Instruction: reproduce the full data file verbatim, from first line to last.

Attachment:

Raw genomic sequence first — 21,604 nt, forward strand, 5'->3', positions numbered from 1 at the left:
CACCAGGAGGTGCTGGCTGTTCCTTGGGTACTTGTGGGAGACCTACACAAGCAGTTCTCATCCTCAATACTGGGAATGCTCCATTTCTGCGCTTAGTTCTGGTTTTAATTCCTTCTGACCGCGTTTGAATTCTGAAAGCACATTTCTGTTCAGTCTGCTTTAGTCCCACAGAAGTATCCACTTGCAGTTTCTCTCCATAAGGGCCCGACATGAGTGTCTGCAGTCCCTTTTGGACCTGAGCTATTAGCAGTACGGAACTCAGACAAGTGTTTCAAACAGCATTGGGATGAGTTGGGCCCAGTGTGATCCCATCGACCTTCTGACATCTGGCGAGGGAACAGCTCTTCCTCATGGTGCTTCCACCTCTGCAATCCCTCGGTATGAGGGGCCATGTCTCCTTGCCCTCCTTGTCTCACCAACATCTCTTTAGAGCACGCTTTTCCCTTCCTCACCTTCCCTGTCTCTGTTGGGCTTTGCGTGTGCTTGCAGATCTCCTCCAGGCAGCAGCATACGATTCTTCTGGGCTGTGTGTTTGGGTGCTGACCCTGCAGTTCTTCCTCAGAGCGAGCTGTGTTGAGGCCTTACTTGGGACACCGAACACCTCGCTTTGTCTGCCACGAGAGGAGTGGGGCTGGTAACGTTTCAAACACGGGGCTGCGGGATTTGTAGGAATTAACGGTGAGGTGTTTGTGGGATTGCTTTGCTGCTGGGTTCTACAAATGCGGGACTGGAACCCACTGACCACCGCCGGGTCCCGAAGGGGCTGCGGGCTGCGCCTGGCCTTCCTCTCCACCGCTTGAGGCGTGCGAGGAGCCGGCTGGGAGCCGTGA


Raw genomic sequence first — 21,604 nt, forward strand, 5'->3', positions numbered from 1 at the left:
CACCAGGAGGTGCTGGCTGTTCCTTGGGTACTTGTGGGAGACCTACACAAGCAGTTCTCATCCTCAATACTGGGAATGCTCCATTTCTGCGCTTAGTTCTGGTTTTAATTCCTTCTGACCGCGTTTGAATTCTGAAAGCACATTTCTGTTCAGTCTGCTTTAGTCCCACAGAAGTATCCACTTGCAGTTTCTCTCCATAAGGGCCCGACATGAGTGTCTGCAGTCCCTTTTGGACCTGAGCTATTAGCAGTACGGAACTCAGACAAGTGTTTCAAACAGCATTGGGATGAGTTGGGCCCAGTGTGATCCCATCGACCTTCTGACATCTGGCGAGGGAACAGCTCTTCCTCATGGTGCTTCCACCTCTGCAATCCCTCGGTATGAGGGGCCATGTCTCCTTGCCCTCCTTGTCTCACCAACATCTCTTTAGAGCACGCTTTTCCCTTCCTCACCTTCCCTGTCTCTGTTGGGCTTTGCGTGTGCTTGCAGATCTCCTCCAGGCAGCAGCATACGATTCTTCTGGGCTGTGTGTTTGGGTGCTGACCCTGCAGTTCTTCCTCAGAGCGAGCTGTGTTGAGGCCTTACTTGGGACACCGAACACCTCGCTTTGTCTGCCACGAGAGGAGTGGGGCTGGTAACGTTTCAAACACGGGGCTGCGGGATTTGTAGGAATTAACGGTGAGGTGTTTGTGGGATTGCTTTGCTGCTGGGTTCTACAAATGCGGGACTGGAACCCACTGACCACCGCCGGGTCCCGAAGGGGCTGCGGGCTGCGCCTGGCCTTCCTCTCCACCGCTTGAGGCGTGCGAGGAGCCGGCTGGGAGCCGTGA